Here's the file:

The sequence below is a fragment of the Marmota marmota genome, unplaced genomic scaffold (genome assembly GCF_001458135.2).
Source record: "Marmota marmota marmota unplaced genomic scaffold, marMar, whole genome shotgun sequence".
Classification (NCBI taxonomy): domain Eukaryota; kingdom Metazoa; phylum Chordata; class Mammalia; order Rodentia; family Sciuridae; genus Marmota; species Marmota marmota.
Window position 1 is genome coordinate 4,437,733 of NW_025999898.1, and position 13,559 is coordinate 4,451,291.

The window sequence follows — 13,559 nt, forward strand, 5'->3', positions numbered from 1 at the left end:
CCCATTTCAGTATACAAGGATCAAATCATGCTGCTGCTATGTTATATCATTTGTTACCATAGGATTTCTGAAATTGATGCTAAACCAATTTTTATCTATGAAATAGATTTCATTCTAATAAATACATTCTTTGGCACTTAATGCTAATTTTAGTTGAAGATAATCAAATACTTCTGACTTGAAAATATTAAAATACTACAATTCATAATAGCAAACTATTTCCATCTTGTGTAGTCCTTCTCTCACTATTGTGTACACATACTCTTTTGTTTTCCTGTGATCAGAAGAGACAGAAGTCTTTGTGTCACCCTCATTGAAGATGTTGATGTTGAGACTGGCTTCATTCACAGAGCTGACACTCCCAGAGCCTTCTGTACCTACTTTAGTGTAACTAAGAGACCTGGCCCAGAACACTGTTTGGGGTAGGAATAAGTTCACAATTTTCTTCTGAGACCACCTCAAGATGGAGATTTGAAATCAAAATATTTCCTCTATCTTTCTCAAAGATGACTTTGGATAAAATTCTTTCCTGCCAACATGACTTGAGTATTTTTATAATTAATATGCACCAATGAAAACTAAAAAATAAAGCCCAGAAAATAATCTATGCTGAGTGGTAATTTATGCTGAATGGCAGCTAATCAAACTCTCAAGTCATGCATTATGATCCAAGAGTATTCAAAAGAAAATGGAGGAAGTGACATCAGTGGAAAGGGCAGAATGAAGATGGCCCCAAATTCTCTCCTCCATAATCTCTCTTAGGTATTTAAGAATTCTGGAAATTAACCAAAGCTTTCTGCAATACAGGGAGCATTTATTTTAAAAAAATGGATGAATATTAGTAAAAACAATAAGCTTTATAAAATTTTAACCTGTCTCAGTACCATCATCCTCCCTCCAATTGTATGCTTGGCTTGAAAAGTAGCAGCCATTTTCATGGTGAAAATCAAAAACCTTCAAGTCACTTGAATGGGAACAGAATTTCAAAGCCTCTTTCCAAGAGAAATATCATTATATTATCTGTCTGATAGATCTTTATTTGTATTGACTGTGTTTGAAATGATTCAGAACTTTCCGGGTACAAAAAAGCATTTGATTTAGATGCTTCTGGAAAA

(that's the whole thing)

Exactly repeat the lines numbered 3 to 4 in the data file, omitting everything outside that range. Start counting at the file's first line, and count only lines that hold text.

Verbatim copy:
Classification (NCBI taxonomy): domain Eukaryota; kingdom Metazoa; phylum Chordata; class Mammalia; order Rodentia; family Sciuridae; genus Marmota; species Marmota marmota.
Window position 1 is genome coordinate 4,437,733 of NW_025999898.1, and position 13,559 is coordinate 4,451,291.